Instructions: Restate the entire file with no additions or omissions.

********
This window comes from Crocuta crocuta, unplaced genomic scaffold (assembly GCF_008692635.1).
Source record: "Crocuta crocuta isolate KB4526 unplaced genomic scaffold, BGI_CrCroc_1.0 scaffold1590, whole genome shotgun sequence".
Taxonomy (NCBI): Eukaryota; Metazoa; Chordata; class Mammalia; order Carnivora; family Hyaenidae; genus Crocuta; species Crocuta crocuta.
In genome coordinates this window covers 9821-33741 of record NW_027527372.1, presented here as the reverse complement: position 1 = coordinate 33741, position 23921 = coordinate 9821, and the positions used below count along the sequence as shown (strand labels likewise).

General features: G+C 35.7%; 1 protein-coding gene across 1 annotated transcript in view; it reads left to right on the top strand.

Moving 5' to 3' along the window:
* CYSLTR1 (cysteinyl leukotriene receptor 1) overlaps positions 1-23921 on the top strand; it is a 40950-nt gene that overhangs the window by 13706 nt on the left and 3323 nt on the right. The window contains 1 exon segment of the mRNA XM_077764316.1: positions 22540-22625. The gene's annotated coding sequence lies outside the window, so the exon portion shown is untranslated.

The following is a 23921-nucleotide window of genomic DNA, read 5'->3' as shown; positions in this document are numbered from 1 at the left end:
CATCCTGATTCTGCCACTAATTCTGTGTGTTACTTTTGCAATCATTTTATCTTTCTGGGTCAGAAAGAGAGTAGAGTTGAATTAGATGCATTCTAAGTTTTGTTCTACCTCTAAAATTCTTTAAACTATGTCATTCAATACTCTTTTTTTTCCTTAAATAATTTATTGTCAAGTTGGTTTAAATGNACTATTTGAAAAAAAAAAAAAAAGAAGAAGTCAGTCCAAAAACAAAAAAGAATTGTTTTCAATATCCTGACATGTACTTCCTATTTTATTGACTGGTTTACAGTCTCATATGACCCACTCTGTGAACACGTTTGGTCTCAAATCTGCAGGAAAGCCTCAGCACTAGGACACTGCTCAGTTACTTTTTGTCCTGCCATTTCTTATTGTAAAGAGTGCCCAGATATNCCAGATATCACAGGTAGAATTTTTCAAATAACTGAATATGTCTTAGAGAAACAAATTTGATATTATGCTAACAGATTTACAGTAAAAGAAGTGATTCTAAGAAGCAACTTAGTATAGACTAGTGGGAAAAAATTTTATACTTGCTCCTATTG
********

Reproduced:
This window comes from Crocuta crocuta, unplaced genomic scaffold (assembly GCF_008692635.1).
Source record: "Crocuta crocuta isolate KB4526 unplaced genomic scaffold, BGI_CrCroc_1.0 scaffold1590, whole genome shotgun sequence".
Taxonomy (NCBI): Eukaryota; Metazoa; Chordata; class Mammalia; order Carnivora; family Hyaenidae; genus Crocuta; species Crocuta crocuta.
In genome coordinates this window covers 9821-33741 of record NW_027527372.1, presented here as the reverse complement: position 1 = coordinate 33741, position 23921 = coordinate 9821, and the positions used below count along the sequence as shown (strand labels likewise).

General features: G+C 35.7%; 1 protein-coding gene across 1 annotated transcript in view; it reads left to right on the top strand.

Moving 5' to 3' along the window:
* CYSLTR1 (cysteinyl leukotriene receptor 1) overlaps positions 1-23921 on the top strand; it is a 40950-nt gene that overhangs the window by 13706 nt on the left and 3323 nt on the right. The window contains 1 exon segment of the mRNA XM_077764316.1: positions 22540-22625. The gene's annotated coding sequence lies outside the window, so the exon portion shown is untranslated.

The following is a 23921-nucleotide window of genomic DNA, read 5'->3' as shown; positions in this document are numbered from 1 at the left end:
CATCCTGATTCTGCCACTAATTCTGTGTGTTACTTTTGCAATCATTTTATCTTTCTGGGTCAGAAAGAGAGTAGAGTTGAATTAGATGCATTCTAAGTTTTGTTCTACCTCTAAAATTCTTTAAACTATGTCATTCAATACTCTTTTTTTTCCTTAAATAATTTATTGTCAAGTTGGTTTAAATGNACTATTTGAAAAAAAAAAAAAAAGAAGAAGTCAGTCCAAAAACAAAAAAGAATTGTTTTCAATATCCTGACATGTACTTCCTATTTTATTGACTGGTTTACAGTCTCATATGACCCACTCTGTGAACACGTTTGGTCTCAAATCTGCAGGAAAGCCTCAGCACTAGGACACTGCTCAGTTACTTTTTGTCCTGCCATTTCTTATTGTAAAGAGTGCCCAGATATNCCAGATATCACAGGTAGAATTTTTCAAATAACTGAATATGTCTTAGAGAAACAAATTTGATATTATGCTAACAGATTTACAGTAAAAGAAGTGATTCTAAGAAGCAACTTAGTATAGACTAGTGGGAAAAAATTTTATACTTGCTCCTATTG